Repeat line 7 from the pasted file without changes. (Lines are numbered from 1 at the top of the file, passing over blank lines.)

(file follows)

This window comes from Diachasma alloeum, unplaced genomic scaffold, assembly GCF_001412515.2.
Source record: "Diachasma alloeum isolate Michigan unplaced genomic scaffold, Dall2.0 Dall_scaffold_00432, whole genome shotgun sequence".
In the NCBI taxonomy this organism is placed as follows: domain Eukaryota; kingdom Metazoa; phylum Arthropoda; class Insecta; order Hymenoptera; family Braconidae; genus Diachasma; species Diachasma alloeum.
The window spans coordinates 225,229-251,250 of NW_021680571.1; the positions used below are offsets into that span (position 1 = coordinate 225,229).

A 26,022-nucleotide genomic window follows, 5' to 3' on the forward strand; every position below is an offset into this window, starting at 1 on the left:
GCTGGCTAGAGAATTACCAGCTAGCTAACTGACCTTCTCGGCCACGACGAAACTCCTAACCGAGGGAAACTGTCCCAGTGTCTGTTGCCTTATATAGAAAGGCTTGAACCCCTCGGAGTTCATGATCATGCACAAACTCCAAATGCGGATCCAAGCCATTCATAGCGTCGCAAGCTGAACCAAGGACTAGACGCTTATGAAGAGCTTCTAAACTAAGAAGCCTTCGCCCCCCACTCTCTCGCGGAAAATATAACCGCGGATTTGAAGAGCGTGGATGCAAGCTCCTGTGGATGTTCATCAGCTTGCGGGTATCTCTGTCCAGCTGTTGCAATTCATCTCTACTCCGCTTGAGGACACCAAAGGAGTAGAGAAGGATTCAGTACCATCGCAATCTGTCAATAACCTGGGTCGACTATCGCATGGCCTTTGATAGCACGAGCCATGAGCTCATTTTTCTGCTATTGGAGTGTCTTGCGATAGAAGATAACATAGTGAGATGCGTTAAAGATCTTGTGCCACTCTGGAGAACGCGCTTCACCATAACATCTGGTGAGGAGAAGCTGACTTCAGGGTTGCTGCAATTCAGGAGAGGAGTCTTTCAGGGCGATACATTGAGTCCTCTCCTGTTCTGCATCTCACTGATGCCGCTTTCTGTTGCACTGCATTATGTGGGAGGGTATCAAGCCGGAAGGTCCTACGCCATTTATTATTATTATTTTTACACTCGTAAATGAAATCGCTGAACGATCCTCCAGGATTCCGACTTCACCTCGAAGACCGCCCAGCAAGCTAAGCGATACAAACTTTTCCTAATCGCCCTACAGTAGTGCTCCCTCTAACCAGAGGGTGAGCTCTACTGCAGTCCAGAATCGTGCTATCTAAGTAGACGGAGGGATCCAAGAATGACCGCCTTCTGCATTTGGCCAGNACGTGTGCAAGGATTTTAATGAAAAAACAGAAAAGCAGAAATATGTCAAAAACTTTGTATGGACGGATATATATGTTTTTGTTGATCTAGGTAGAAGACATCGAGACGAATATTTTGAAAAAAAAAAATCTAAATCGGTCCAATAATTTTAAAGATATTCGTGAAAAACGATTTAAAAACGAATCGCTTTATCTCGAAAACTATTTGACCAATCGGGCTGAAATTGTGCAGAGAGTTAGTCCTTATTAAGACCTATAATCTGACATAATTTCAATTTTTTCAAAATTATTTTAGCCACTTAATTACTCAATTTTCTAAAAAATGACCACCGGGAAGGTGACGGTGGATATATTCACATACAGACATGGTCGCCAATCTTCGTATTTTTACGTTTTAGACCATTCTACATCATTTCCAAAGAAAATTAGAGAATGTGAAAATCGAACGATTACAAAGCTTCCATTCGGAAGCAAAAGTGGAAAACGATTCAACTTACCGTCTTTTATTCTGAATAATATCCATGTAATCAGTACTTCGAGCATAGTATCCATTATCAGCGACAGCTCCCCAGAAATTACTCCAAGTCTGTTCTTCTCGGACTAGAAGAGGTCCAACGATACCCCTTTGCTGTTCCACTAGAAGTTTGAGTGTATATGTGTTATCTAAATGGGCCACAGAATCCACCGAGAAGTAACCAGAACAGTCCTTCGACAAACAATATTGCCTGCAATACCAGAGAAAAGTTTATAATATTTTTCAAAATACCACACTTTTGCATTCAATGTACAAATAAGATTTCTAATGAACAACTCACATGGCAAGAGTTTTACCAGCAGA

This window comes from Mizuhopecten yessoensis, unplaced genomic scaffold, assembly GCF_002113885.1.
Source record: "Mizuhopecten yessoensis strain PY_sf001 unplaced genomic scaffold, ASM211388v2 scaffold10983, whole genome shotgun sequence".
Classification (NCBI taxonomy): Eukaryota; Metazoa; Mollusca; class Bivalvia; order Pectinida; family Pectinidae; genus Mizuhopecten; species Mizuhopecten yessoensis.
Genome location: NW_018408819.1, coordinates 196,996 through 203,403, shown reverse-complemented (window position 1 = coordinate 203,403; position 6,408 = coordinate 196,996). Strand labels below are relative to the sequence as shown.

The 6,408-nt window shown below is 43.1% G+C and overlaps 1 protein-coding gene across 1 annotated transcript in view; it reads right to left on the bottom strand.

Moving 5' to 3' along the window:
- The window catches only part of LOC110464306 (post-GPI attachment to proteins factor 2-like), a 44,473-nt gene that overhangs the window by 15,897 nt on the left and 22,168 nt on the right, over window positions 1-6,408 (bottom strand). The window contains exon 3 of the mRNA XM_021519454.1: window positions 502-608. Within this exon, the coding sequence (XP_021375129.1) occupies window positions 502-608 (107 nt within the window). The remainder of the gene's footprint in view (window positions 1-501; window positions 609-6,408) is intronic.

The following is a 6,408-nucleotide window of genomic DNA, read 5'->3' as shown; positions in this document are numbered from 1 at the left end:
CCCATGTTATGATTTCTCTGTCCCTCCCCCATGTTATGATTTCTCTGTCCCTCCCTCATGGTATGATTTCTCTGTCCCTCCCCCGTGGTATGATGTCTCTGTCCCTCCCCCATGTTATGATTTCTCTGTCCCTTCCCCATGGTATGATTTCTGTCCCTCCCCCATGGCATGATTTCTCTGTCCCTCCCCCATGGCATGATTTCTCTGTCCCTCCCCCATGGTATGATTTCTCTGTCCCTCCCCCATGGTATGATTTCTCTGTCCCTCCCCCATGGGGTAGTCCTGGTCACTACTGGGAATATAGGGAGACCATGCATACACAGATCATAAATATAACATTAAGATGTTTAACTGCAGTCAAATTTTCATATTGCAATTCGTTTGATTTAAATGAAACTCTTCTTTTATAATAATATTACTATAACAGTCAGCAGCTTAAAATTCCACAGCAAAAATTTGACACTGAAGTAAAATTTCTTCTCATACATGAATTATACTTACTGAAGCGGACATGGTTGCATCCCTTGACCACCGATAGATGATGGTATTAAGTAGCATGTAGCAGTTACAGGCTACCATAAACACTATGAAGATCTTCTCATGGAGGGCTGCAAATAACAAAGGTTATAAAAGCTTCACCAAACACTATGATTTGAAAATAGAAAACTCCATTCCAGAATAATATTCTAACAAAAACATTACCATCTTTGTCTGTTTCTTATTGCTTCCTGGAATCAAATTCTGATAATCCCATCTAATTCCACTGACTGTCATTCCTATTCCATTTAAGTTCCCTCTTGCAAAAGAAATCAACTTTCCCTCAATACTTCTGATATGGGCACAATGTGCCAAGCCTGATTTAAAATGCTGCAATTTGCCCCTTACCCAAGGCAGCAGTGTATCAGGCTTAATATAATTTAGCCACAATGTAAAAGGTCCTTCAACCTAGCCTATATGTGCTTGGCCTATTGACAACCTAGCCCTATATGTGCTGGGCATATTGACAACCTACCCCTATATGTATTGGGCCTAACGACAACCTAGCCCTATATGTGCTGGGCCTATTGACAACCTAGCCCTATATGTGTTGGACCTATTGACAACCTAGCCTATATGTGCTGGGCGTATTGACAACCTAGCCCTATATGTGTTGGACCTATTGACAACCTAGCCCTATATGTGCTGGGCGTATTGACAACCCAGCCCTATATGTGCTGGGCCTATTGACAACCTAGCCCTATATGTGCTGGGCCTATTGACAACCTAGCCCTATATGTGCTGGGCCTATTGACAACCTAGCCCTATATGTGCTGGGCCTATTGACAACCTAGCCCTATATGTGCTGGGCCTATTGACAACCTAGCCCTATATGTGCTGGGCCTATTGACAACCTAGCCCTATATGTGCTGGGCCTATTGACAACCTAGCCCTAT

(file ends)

This window comes from Mizuhopecten yessoensis, unplaced genomic scaffold, assembly GCF_002113885.1.